NEW YORK (CNNMoney) -- In a bid to get more eyeballs on its movies, one major studio is looking to turn Facebook into a movie-streaming service.
Warner Bros. Digital Distribution said Tuesday it will offer The Dark Knight for rental through its Facebook page. More movie titles will be available for rental or purchase over the coming months.
Rentals cost 30 Facebook Credits, or $3, and users can watch the movie up to 48 hours after purchase. Facebook continues to function normally during movie-watching.
In a prepared statement, Warner Bros. Digital Distribution president Thomas Gewecke pointed out Facebook is a "daily destination" for millions and said the move "is a natural extension of our digital distribution efforts."
For its part, Facebook said the program is being driven solely by Warner Bros. and that it's "open to developers and partners that want to experiment using Credits in new and interesting ways."
Still, the deal could be lucrative for Facebook, which receives a 30% cut of all revenue from Facebook Credits. Facebook confirmed the terms are the same for Warner Bros. movie rentals.
If more studios follow suit, it could put Facebook squarely in competition with streaming-video behemoth Netflix, as well as other major players -- and the market's getting crowded. Last month alone, Amazon (AMZN, Fortune 500) announced free streaming video for Prime customers and rental kiosk company Redbox said it is planning its own streaming service.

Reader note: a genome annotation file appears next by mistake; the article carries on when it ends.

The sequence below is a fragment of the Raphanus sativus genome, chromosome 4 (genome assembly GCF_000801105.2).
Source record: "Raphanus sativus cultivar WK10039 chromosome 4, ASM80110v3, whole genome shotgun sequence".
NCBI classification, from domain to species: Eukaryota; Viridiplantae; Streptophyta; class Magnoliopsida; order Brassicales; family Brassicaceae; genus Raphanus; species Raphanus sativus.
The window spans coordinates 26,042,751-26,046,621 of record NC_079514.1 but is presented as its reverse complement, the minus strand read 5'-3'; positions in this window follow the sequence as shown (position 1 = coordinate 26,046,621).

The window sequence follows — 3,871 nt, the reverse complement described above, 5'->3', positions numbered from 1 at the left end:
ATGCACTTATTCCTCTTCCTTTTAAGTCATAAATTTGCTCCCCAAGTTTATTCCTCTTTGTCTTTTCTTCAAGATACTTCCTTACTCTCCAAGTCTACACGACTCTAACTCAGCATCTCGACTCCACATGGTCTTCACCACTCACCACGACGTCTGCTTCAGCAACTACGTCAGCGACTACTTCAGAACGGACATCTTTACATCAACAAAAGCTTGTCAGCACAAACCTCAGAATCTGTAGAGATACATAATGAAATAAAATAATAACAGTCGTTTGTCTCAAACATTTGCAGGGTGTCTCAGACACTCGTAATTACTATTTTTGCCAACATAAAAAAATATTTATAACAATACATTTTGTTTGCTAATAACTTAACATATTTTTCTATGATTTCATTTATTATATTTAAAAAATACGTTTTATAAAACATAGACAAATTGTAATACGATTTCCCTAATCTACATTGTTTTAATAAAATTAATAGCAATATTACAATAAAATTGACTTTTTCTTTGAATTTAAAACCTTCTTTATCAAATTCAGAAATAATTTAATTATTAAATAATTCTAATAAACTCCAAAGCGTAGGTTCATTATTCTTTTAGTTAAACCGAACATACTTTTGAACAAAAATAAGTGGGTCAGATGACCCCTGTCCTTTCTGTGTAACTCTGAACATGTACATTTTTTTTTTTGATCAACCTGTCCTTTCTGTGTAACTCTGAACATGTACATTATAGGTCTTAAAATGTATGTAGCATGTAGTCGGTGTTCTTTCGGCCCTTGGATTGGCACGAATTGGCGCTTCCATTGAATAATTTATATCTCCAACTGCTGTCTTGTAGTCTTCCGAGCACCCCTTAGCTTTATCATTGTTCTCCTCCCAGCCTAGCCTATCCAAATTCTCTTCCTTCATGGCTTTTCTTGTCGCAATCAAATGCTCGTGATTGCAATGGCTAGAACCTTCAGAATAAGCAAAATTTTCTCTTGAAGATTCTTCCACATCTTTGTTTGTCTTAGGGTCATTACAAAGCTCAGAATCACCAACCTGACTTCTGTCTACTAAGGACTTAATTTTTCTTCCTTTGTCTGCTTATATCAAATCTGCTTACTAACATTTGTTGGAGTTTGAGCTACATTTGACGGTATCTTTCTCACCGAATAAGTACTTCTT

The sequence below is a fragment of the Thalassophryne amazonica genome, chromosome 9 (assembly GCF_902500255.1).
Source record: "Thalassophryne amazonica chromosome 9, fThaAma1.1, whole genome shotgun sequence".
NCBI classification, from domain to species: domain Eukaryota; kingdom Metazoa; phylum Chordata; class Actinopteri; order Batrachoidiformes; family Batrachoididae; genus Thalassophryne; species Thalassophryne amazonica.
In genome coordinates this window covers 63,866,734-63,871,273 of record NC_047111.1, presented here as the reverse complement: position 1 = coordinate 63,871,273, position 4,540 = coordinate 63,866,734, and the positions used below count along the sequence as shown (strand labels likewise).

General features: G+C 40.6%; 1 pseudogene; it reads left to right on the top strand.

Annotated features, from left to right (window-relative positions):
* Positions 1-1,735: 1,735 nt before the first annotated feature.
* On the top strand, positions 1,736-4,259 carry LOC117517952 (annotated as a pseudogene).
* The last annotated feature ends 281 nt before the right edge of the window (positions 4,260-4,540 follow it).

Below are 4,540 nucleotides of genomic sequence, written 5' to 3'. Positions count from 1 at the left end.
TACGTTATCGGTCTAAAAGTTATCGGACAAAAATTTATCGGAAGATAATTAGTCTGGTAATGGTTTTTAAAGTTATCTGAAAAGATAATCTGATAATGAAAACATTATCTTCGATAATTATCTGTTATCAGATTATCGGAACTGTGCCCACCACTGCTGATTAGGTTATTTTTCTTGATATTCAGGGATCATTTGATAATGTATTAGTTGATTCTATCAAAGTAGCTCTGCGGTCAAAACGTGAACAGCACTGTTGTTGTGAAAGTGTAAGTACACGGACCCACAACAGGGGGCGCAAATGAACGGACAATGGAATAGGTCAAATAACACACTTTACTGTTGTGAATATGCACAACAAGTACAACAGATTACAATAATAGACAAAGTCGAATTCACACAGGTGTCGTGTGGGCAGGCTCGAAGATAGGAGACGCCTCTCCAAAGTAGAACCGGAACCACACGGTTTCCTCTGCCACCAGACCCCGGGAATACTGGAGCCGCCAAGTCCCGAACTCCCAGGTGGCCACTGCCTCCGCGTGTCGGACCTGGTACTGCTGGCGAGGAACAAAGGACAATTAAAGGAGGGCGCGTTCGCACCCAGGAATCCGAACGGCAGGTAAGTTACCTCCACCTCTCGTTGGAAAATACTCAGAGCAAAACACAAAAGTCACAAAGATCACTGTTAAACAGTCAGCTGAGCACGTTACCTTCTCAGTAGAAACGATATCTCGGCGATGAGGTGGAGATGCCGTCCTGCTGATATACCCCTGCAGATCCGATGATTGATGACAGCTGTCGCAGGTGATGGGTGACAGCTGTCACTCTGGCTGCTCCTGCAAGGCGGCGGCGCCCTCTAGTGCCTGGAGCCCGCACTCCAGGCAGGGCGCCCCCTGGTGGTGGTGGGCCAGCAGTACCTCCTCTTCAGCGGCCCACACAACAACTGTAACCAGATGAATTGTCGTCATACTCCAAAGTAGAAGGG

Despite the growing competition, Netflix (NFLX) is currently maintaining the lion's share of the market -- though Facebook's massive user base and social features could be a threat.
Netflix said in January that it now has 20 million subscribers, which is a 63% increase from the same period last year. Netflix now has more than 6% of the U.S. population subscribing to its service. Netflix linked the increase to the popularity of its streaming video, and said the subscriber growth will allow it to invest more in that content.
New York Magazine reporter Jessica Pressler, who has been caught up in controversy this past week, will not be moving on to a new job at Bloomberg News. More
Unilever sued Hampton Creek over its egg-free mayonnaise spread Just Mayo. But the company behind Best Foods and Hellman's mayonnaise has now dropped the lawsuit. More
Retired union workers could see their pensions cut under a controversial new law, but many say they're not sure how they'll make ends meet if big cuts go through. More